Before, after, or during this post, you should click here and read Bill's post. I'm the unnamed coworker. It's almost like being famous!
So, last night I was thinking about my response, considering my argument. Just in case you haven't yet clicked on the link and checked out what I'm responding to, I'll give you a brief break down. Bill and I were discussing the HBO documentary Outraged, which chronicles a man's journey to out closeted gay politicians who consistently vote against gay rights legislation.
I argued that this man's actions probably made for riveting documentary film-making, but they were ethically tenuous at best. Sometimes politics have the propensity to turn us all into drama queens. I should know. I used to be one of those feminists who figured having a penis was an automatic qualifier for being sexist. Talk about having an agenda.
Now, my feelings on the outing have nothing to do with what I think should be done politically. I am a woman who believes in the legalization of everything. You wanna do heroin bought with the money you got for giving a blowjob in a back alley? Go for it. Same goes for gay marriage. Not that gay marriage is anything like doing heroin with blowjob money, but my point is that my political leanings are such that I pretty much think that as long as you're not forcing anyone else to do something they're not interested in doing, you should be allowed to do whatever you want. No stealing. No murder. No rape. Otherwise, bring on the trans fats and supersize it, please. I don't think it's the government's job to save us from ourselves.
Or keep us from getting married to each other. Some people might argue that the two are one and the same.
So, at any rate, if you read Bill's post, you know that I argued that it was not ethical for this man to out these politicians. I argued that it was not ethical even though they're being hypocritical. I argued this because they may have many different motivations for both their voting records and their decisions to keep their homosexuality (or varying degrees thereof) private. Part of my argument was that, as elected officials, their duty is to vote the way the majority of their constituents would have them vote. This argument was backed up by a conversation I had with another gay friend about a Texas state senator he knows. She's a conservative elected in a majority conservative district, and she once told my friend that she disagrees with the way she votes on gay issues, and she votes that way because that was the job she was elected to do. If she voted the way she wanted in spite of her constituents, she'd be acting as if she knew better than they did how they want their community to run. And, like it or not, that's just not the way our government was designed to work.
In theory, it's a government for the people, by the people.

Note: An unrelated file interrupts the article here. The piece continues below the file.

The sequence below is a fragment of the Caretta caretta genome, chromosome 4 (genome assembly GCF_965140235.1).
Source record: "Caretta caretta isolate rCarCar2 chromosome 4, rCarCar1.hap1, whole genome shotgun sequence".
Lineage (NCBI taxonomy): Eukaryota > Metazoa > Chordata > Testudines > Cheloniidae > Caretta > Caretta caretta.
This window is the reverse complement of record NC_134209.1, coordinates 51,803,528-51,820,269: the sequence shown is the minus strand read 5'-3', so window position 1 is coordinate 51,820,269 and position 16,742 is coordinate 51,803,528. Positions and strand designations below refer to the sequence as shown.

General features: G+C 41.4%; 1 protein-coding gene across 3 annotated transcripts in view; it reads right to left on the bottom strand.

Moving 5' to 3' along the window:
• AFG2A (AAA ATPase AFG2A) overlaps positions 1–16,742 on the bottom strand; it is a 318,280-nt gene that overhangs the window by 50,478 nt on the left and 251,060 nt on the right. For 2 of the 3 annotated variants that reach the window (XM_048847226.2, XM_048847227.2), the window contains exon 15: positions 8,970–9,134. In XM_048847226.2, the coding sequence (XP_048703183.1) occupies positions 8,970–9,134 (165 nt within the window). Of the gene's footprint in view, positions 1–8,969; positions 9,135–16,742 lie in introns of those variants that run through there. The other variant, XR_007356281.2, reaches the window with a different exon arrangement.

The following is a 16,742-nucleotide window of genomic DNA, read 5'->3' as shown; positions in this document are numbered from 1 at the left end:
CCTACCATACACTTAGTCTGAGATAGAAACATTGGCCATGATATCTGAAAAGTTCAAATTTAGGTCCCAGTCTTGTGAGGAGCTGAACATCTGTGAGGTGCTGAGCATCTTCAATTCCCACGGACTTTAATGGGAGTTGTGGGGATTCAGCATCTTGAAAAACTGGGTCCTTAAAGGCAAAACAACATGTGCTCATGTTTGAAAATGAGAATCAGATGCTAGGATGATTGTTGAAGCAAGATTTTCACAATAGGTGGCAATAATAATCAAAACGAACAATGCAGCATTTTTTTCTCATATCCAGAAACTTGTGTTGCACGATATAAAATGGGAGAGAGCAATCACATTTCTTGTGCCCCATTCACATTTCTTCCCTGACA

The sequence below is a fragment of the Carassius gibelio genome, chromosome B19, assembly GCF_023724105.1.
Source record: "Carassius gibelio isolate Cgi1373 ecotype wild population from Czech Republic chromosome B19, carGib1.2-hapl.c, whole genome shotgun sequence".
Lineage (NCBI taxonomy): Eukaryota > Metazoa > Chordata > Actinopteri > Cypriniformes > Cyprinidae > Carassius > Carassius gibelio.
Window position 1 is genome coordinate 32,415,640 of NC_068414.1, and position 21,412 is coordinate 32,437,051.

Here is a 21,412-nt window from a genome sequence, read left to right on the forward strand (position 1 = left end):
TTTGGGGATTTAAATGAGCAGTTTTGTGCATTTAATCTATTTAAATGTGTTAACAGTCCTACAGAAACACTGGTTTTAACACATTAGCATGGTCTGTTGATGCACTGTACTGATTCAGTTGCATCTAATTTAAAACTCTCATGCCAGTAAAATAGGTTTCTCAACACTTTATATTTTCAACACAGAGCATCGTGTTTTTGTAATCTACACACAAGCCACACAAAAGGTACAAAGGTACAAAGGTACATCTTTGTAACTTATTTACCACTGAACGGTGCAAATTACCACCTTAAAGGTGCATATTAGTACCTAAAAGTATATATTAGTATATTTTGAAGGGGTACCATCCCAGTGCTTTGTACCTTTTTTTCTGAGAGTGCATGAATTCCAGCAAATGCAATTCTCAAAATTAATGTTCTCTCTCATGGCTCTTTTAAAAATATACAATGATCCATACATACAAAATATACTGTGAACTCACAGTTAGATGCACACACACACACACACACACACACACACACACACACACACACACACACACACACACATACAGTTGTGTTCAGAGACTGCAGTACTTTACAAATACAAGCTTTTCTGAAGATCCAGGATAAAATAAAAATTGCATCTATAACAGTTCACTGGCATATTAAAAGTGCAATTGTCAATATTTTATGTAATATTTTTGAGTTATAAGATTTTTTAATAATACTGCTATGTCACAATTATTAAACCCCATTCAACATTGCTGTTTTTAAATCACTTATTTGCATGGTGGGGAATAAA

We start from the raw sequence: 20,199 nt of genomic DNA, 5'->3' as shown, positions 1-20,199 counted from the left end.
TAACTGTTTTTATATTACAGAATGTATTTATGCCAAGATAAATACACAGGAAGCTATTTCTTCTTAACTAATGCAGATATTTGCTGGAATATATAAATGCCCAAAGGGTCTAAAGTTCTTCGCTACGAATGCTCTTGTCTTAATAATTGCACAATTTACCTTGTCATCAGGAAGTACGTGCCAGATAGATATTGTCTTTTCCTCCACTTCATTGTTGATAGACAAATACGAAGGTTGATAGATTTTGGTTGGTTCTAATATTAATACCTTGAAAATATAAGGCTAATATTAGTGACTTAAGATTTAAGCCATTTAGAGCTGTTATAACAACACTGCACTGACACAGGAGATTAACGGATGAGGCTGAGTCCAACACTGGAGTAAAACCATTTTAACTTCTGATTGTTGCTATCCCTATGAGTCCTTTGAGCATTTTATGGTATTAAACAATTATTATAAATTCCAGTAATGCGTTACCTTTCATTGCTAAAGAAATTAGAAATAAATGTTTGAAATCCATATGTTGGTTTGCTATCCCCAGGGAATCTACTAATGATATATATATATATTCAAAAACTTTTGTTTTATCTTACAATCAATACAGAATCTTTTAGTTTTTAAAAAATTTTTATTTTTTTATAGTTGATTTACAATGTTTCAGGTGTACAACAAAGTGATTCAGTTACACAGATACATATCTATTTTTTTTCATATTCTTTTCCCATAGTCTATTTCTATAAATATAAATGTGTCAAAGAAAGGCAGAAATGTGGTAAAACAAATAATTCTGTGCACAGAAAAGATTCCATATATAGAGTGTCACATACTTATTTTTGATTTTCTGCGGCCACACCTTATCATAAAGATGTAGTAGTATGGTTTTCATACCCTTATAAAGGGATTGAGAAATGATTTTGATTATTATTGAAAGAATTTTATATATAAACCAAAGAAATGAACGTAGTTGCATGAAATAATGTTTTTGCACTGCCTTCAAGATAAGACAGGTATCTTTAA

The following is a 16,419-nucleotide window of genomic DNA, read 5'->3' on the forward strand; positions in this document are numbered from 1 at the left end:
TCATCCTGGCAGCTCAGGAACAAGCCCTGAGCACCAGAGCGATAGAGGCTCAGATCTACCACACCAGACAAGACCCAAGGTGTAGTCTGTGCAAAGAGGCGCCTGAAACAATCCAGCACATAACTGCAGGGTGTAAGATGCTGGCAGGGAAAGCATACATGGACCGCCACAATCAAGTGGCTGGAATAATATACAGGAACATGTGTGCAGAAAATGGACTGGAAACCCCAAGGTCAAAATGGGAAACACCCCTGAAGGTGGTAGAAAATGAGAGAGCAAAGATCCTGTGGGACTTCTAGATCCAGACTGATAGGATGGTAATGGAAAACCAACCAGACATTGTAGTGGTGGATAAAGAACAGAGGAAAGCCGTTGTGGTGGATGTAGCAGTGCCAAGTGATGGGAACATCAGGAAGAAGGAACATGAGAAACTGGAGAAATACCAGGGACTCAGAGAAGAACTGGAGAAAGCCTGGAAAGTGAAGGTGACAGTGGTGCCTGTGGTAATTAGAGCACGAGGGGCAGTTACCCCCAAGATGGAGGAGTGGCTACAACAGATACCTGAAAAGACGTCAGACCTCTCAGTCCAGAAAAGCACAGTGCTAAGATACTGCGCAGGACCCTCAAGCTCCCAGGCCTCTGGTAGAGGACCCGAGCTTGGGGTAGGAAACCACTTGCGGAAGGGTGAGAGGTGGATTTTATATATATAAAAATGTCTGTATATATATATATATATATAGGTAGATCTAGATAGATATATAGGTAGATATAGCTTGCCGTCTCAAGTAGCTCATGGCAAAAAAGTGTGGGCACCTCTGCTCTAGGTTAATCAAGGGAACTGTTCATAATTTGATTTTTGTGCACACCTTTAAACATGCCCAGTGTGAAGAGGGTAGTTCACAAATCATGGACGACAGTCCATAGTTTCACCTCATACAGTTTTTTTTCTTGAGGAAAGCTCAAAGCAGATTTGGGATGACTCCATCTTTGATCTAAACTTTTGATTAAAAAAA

But on some level I felt that his decision to out these people was unethical because it just seems malicious. It almost seems downright childish. All it will really accomplish is the embarrassment, grief and emotional upheaval of a few politicians lives. It will not change much of anything else. If you believe that hurting these people puts us any closer to legalizing gay marriage, you're insane. Effectively all it will change is which politician holds their seat come next election.
You know, from a closeted gay one who votes against gay rights to a hopefully really straight one who votes against gay rights.
During my argument with Bill I posed the question, "So, if you knew your friend's boyfriend was cheating on him, would you tell him?" We both initially agreed that it would be none of our business, thus supposedly strengthening my argument. I love it when that happens. But he has since changed his position and said he would tell his friend. Well, guess what. I'm changing my position, too! And I've actually decided that question is different than whether or not it's ethical to out a politician.
I would tell my friend if his or her boyfriend or girlfriend was cheating on him or her. Man, gender inclusion really lengthens a sentence. I would not, however, tell an acquaintance. I have intimate knowledge of my friend's situation. I do not have intimate knowledge of my acquaintance's situation. Therefore, all of my acquaintance's private matters are none of my business until he or she makes them my business. Relationships rely very much on nuance.
But even if I decided to tell an acquaintance, it's still different from the political scenario. If I tell an individual that his or her boyfriend or girlfriend is cheating on him or her, I've given that individual full working knowledge with which to make a choice. He or she can stay or go knowing the truth about the situation. But that is not the motivation behind outing these politicians. Odds are good that if they lied about their sexual orientation and vote against gay rights legislation, they ran on that platform--the anti-gay-rights-legislation platform. So did they lie in a political sense? Nope. They said they would do X, I voted for them because I wanted them to do X, and then they did X. Sounds like doing their job to me. Outing them doesn't give anyone a choice to do anything about anything.
Whenever one finds oneself pondering an action, it's best to ask oneself, "Is it helpful?" If the answer is, "No," then one really should reconsider said action. Even if said action will make one famous.
Outing people--any people, even politicians--against their will is just mean. It isn't high-minded. It doesn't open the floor for constructive discussion. It just hurts some people, pisses some other people off and allows some other people to shout, "Fuck yeah! Stick it to the man!" at their television sets on a Saturday night.
And I don't think any of those things are on the to-do list.